Every time her husband left the house, Shoshana Bennett, Ph.D., a California-based mother, perinatal psychologist and author, felt frozen by fear. She didn't know how she and her newborn baby would survive until he got home.

"Every time I looked at my beautiful baby, I would envision harming her in some way, and it would horrify me that as her mother, I would be thinking and also picturing these awful things," she said.

New images of her daughter getting strangled by the vacuum cord, or getting her hand caught in the garbage disposal, or being cooked in the microwave, or being thrown into the fireplace all flooded Bennett's mind every 30 seconds. But these events never happened, nor did she want them to happen.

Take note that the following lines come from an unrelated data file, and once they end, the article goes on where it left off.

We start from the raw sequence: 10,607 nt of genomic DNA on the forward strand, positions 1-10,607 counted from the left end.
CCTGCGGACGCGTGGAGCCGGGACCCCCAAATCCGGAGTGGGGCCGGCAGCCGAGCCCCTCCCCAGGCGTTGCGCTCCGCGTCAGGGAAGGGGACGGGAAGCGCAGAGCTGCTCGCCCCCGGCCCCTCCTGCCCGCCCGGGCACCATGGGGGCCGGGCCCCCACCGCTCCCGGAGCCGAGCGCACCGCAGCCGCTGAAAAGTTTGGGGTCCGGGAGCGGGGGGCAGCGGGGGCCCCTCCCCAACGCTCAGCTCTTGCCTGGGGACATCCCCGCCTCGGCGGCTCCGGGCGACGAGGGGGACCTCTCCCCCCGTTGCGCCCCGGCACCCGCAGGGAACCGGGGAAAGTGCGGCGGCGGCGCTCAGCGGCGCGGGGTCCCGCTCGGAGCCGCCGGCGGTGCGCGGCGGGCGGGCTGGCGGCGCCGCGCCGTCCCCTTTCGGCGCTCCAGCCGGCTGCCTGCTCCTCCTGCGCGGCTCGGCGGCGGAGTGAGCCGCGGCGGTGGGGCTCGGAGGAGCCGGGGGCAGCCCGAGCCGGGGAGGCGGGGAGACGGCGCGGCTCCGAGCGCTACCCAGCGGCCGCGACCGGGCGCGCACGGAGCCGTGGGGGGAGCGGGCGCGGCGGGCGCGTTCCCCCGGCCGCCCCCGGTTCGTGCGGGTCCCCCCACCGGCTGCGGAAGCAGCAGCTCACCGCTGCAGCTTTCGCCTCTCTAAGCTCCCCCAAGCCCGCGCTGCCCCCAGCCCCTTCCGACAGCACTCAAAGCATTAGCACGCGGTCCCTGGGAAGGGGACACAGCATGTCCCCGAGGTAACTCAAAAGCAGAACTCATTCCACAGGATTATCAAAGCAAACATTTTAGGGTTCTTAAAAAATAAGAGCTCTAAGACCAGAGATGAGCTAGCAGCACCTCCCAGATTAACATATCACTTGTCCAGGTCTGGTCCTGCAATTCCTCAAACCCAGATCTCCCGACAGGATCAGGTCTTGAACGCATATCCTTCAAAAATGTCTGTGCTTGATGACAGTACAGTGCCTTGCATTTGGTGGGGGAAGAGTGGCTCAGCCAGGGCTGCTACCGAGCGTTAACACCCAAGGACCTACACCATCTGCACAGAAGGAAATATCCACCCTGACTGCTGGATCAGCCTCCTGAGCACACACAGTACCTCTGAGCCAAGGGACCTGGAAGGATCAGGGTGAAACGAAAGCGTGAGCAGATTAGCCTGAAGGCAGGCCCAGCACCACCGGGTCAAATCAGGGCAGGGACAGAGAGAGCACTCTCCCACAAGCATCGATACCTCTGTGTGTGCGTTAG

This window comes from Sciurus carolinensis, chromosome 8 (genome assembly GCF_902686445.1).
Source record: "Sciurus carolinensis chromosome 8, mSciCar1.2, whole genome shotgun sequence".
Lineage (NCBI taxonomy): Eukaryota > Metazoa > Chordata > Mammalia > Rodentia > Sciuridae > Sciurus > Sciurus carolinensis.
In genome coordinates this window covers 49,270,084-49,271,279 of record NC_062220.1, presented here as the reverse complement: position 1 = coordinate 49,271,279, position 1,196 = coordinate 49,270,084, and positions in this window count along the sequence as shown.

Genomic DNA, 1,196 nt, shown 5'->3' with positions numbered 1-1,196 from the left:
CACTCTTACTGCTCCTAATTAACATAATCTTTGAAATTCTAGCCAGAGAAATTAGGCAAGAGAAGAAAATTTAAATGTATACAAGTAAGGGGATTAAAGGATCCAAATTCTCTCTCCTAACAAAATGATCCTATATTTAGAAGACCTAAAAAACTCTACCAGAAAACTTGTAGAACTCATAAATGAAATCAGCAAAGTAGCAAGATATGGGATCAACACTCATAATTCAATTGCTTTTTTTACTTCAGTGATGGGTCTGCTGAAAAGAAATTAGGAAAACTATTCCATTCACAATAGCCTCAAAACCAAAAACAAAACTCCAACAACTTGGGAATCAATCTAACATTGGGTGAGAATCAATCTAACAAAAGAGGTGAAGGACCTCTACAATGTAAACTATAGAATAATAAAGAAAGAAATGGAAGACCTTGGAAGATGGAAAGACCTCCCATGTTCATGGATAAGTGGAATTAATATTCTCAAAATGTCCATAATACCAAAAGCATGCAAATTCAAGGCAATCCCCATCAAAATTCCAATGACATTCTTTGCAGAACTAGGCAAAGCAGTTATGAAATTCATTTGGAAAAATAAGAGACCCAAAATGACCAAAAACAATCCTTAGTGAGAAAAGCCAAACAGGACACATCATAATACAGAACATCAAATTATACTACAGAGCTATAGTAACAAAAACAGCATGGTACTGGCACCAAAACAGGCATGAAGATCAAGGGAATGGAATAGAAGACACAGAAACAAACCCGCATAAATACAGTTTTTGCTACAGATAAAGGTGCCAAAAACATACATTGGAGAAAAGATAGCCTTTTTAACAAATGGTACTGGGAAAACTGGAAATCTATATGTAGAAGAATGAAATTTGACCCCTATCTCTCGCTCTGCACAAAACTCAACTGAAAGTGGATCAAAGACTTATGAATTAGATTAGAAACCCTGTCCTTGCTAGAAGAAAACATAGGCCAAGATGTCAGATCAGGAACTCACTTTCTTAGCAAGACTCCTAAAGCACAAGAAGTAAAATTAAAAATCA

"I was the safest mother on the block but didn't realize it," she said.

Bennett had panic attacks, felt nauseous and couldn't sleep. She figured she wasn't meant to be a mom. It got to a point where she felt suicidal.

While she didn't know it at the time due to a lack of medical providers and conversations about the condition, Bennett was struggling with postpartum obsessive-compulsive disorder (OCD).

While postpartum OCD